Mockso answered ; " Sir, I know not of what countrey, nation, sex, or fashion he is. His face is like a man's, but by the tone side of his head like a woman : some purblinde barber powled him, to cut his haire so unequally, and leave one locke a quarter of a yard longer then the other : by the blocke of his head (put them both together, and see what they spell) he should bee a Spaniard, but his dublet sheweth him a Frenchman ; now I see his breeches made like a paire of smith's bellowes, erected with the small end upwards : he seemeth a Wolloone : marrie, there is no excesse in his cloake ! he tooke the lengthe thereof by the old apes of Paris Garden : a sweete youth, no doubt, for he hath two roses on his shoes, to qualifie the heat of his feete ; he looketh very bigly, and commeth prauncing in."

Opinion of the Prodigall

      " This prauncer," said Opinion, " hath beene a wilde colt, and leaped thorough many honest men's gates in his dayes : he was his father's dotage, and his mother's darling ; he hath spent more upon his paunch then the primate of belly gods : gusled downe his throate more then Cleopatra quaffed in a bravado to Marke Anthonie : layed more gold upon his backe then that which procured passage for the asse into the castle p.91 / would defray : naturall meat will not suffice him, he feedeth artificially : native apparell will not content him, he flieth for uplandish fashions : honest matrimonie is not for his loines, hee watcheth nightly, and walketh by day, to entrappe other mens wives : he is never safe but when he is in pestilent companie : never well but when he is evill employed : whores he supporteth, vintners he advanceth, tailers he maketh gentlemen, if he be not too farre in their bookes : to be briefe, he is Lecherie, Mæcenas, idlenesse patrone, Pride's founder, Gluttonies erector, Drunkennesse good god-father : an impudent prodigall."

The Fortune-teller's oration to the Prodigall, declaring the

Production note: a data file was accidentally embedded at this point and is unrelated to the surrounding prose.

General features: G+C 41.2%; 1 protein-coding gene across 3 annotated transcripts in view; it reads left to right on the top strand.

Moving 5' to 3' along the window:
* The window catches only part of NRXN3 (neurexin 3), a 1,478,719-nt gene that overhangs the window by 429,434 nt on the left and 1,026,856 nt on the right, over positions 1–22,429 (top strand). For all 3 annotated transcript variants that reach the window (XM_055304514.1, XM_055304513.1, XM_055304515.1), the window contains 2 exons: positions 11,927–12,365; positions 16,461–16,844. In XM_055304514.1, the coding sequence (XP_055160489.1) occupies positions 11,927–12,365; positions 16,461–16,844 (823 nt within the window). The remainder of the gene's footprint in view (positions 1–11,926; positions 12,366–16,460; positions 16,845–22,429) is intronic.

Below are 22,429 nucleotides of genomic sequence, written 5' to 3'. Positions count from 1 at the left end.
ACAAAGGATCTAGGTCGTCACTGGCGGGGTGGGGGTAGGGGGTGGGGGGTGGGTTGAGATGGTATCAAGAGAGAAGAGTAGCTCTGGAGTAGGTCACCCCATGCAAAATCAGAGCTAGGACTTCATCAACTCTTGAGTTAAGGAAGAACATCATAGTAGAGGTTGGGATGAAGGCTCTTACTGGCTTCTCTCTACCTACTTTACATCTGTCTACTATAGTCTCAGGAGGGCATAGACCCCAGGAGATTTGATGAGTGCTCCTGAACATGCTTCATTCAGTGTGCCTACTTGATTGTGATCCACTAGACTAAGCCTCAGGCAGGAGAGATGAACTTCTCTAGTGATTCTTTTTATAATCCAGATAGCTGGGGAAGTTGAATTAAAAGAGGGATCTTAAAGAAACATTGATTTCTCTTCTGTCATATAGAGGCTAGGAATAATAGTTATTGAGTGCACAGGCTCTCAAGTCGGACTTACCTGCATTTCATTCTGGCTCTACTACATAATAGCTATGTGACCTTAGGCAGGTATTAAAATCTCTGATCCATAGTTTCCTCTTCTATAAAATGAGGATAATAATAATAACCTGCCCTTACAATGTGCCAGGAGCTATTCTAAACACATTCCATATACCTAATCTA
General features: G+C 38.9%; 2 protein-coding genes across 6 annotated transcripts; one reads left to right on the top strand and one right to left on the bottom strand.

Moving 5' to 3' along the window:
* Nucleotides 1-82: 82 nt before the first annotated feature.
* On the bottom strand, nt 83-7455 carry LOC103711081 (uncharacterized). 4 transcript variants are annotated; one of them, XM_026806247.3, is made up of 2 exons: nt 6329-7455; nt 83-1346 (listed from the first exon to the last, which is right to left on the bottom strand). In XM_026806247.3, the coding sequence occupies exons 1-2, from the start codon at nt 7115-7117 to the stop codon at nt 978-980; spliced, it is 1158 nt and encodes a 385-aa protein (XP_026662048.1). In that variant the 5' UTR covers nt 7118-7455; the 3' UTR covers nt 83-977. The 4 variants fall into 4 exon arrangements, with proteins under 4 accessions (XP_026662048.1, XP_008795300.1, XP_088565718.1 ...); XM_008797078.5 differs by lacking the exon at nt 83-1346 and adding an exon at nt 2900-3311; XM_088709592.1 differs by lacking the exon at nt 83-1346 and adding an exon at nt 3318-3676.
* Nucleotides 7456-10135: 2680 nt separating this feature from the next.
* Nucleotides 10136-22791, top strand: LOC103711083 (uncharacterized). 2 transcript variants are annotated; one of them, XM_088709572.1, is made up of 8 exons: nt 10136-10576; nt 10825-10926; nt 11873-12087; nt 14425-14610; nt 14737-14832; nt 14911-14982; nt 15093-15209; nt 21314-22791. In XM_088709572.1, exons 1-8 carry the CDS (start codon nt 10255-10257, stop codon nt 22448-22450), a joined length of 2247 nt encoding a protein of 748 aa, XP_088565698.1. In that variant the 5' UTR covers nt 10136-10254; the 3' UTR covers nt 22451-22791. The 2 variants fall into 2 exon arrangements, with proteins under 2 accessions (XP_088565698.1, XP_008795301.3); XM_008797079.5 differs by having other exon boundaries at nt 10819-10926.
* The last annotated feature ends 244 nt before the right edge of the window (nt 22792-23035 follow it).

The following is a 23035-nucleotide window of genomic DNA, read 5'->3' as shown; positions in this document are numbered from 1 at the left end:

inconveniences of dissolute living, and his fortune.

      " Sir, you are generously descended, the greater is your shame to expose yourselfe to an ignoble course of living : much riches were you bequeathed, the more is the pittie you have so little grace to misemploy them ; well are you featured, it is ill bestowed unlesse you would preserve your beautie better : for that which God and nature have ordeined for your good, by your ill using you turne to your owne overthrowe. Had your progenitors runne the race you doe, they had never wonne the golden ball which made you a gentleman : you assume it an eminence, to be rarely arrayed : others, being wise, are not so conceited : you suppose it a great glory to lash your coyne, you care not where, nor upon whom ; though they will advance you, which receive benefites thereby, p.92 / yet such as will not profite themselves by such meanes, resemble you to a candle, which wasteth itselfe to give others light : you esteeme it an extraordinarie happinesse to be in favour with many and sundry beauties : you shall feele the contrarie, pride will procure your fall, when you wot not of it ; excesse devoure your riches ere you are aware ; variety decay your bodie when you thinke it doth most delight it ; and when your bodie is decayed, your wealth devoured, yourselfe fallen, goe to your gossips, which now will hang like goodly jewels about your necke, and come with your purse emptie : stabis, Homere, foras, you may stand like an impecunious whoremaster at their doores. Come to your tradesmen, which now cappe and cringe you, and see if you shall receive any further comfort, then monefull words, alasse, it is pittie, would wee were able (good wishes for themselves); and last of al, frequent the ordinaries, which you have in a manner enriched, and marke how they will moane their own mischances, how they sit at an unmerciful rent ; what losses they have susteined by pilfering ; how many have runne away in their debts, and a thousand such circumstances, which you never heard, nor are likely, so long as you have money or meanes.